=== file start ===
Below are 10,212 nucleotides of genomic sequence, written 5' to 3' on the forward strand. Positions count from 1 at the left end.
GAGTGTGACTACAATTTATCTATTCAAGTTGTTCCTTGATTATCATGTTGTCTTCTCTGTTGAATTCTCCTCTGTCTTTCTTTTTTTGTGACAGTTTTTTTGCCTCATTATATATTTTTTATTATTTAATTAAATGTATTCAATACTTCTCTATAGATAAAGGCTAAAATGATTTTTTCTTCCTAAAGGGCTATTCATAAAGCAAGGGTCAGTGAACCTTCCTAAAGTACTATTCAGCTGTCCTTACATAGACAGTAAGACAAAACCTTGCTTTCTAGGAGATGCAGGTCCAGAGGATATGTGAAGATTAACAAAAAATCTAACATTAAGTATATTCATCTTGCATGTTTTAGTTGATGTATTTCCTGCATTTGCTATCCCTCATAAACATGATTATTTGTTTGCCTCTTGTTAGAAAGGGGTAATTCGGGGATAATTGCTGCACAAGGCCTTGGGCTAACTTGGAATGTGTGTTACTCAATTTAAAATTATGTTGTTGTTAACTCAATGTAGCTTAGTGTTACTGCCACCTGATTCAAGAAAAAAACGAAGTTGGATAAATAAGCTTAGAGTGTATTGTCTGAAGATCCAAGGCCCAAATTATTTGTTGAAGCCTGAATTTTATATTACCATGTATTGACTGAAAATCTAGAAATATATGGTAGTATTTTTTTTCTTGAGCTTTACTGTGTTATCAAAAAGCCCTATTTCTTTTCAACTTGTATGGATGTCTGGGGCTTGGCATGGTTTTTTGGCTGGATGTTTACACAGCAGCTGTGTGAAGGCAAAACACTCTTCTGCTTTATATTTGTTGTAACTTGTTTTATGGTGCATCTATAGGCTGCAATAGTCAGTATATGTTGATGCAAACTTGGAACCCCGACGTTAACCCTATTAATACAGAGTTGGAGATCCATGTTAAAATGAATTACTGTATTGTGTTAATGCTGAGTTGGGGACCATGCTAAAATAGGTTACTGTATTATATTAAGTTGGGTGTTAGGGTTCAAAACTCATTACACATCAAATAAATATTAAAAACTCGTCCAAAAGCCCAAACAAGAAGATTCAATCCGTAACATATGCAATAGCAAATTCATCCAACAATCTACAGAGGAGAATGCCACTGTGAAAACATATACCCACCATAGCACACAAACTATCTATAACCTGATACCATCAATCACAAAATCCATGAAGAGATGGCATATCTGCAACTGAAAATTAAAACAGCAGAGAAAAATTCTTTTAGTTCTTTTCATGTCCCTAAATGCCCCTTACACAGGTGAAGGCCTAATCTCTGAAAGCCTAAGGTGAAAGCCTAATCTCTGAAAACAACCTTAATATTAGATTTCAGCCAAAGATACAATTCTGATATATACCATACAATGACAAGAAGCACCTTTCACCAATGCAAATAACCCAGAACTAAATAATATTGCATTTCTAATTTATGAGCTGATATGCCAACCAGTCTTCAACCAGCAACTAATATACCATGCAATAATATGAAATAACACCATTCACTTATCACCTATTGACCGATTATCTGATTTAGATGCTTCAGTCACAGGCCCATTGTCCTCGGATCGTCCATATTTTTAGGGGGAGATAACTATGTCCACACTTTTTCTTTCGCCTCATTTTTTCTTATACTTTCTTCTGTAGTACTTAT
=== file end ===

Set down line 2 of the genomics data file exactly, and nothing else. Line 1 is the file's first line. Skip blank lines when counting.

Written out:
GAGTGTGACTACAATTTATCTATTCAAGTTGTTCCTTGATTATCATGTTGTCTTCTCTGTTGAATTCTCCTCTGTCTTTCTTTTTTTGTGACAGTTTTTTTGCCTCATTATATATTTTTTATTATTTAATTAAATGTATTCAATACTTCTCTATAGATAAAGGCTAAAATGATTTTTTCTTCCTAAAGGGCTATTCATAAAGCAAGGGTCAGTGAACCTTCCTAAAGTACTATTCAGCTGTCCTTACATAGACAGTAAGACAAAACCTTGCTTTCTAGGAGATGCAGGTCCAGAGGATATGTGAAGATTAACAAAAAATCTAACATTAAGTATATTCATCTTGCATGTTTTAGTTGATGTATTTCCTGCATTTGCTATCCCTCATAAACATGATTATTTGTTTGCCTCTTGTTAGAAAGGGGTAATTCGGGGATAATTGCTGCACAAGGCCTTGGGCTAACTTGGAATGTGTGTTACTCAATTTAAAATTATGTTGTTGTTAACTCAATGTAGCTTAGTGTTACTGCCACCTGATTCAAGAAAAAAACGAAGTTGGATAAATAAGCTTAGAGTGTATTGTCTGAAGATCCAAGGCCCAAATTATTTGTTGAAGCCTGAATTTTATATTACCATGTATTGACTGAAAATCTAGAAATATATGGTAGTATTTTTTTTCTTGAGCTTTACTGTGTTATCAAAAAGCCCTATTTCTTTTCAACTTGTATGGATGTCTGGGGCTTGGCATGGTTTTTTGGCTGGATGTTTACACAGCAGCTGTGTGAAGGCAAAACACTCTTCTGCTTTATATTTGTTGTAACTTGTTTTATGGTGCATCTATAGGCTGCAATAGTCAGTATATGTTGATGCAAACTTGGAACCCCGACGTTAACCCTATTAATACAGAGTTGGAGATCCATGTTAAAATGAATTACTGTATTGTGTTAATGCTGAGTTGGGGACCATGCTAAAATAGGTTACTGTATTATATTAAGTTGGGTGTTAGGGTTCAAAACTCATTACACATCAAATAAATATTAAAAACTCGTCCAAAAGCCCAAACAAGAAGATTCAATCCGTAACATATGCAATAGCAAATTCATCCAACAATCTACAGAGGAGAATGCCACTGTGAAAACATATACCCACCATAGCACACAAACTATCTATAACCTGATACCATCAATCACAAAATCCATGAAGAGATGGCATATCTGCAACTGAAAATTAAAACAGCAGAGAAAAATTCTTTTAGTTCTTTTCATGTCCCTAAATGCCCCTTACACAGGTGAAGGCCTAATCTCTGAAAGCCTAAGGTGAAAGCCTAATCTCTGAAAACAACCTTAATATTAGATTTCAGCCAAAGATACAATTCTGATATATACCATACAATGACAAGAAGCACCTTTCACCAATGCAAATAACCCAGAACTAAATAATATTGCATTTCTAATTTATGAGCTGATATGCCAACCAGTCTTCAACCAGCAACTAATATACCATGCAATAATATGAAATAACACCATTCACTTATCACCTATTGACCGATTATCTGATTTAGATGCTTCAGTCACAGGCCCATTGTCCTCGGATCGTCCATATTTTTAGGGGGAGATAACTATGTCCACACTTTTTCTTTCGCCTCATTTTTTCTTATACTTTCTTCTGTAGTACTTAT